Jagger hails Obama singing courage
Rolling Stones frontman Mick Jagger has hailed US president Barack Obama's blues singing as "courageous".
Music legend Jagger, 68, said the president did "very well" when bluesman Buddy Guy successfully persuaded him to join in on a few lines of Sweet Home Chicago, the blues anthem of the president's home town, during an East Room concert earlier in the week.
"I thought he was courageous, because there was some element of reluctance," Jagger said, adding that "it was a hard moment for the president to get out of".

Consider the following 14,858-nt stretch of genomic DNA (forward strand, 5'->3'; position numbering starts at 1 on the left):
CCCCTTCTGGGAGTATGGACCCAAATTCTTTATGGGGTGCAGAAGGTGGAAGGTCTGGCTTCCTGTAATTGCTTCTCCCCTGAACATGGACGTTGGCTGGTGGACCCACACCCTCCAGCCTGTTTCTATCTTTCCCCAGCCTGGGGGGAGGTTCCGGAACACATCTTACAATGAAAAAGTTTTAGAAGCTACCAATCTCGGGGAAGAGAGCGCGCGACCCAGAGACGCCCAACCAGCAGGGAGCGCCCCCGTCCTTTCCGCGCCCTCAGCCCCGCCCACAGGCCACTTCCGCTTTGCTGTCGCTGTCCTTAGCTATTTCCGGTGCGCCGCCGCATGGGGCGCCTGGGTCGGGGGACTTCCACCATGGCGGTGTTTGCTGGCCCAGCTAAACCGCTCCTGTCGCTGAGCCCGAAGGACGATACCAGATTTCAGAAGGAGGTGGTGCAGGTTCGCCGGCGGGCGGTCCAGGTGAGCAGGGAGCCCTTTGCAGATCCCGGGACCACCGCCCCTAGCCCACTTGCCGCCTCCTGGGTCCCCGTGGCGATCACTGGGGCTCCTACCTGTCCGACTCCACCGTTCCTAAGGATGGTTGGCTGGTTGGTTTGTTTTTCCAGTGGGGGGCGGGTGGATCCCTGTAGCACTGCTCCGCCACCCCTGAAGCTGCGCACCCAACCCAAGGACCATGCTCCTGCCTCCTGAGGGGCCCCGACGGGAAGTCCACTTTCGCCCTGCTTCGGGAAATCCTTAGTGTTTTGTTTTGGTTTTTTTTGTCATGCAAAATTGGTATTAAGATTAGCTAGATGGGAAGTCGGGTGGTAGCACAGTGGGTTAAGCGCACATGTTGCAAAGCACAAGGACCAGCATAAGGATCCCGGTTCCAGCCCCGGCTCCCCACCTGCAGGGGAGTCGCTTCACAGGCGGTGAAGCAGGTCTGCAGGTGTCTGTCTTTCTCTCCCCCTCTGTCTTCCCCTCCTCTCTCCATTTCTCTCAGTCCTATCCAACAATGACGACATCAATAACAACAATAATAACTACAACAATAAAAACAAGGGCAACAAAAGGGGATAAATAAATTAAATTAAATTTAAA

In an AP interview, Jagger also said he was pleased to see that first lady Michelle Obama was wearing a dress that night designed by L'Wren Scott, his long-time girlfriend, who had a front-row seat for the concert.
Jagger said he has never been invited to play at the White House before - or for any head of state - and he rated it a "surreal gig experience".
"I loved it," he said. "It was really unusual, surreal, and strange, but very enjoyable ... I went out there and I tried to put out my best."
Speaking about the possibility of the Rolling Stones reuniting this year for a 50th anniversary tour, he said: "I hope we certainly do something. It would be very appropriate, I think, and I look forward to doing something. But nothing is yet booked."
Jagger and other blues greats played the East Room on Tuesday as part of an In Performance at the White House concert.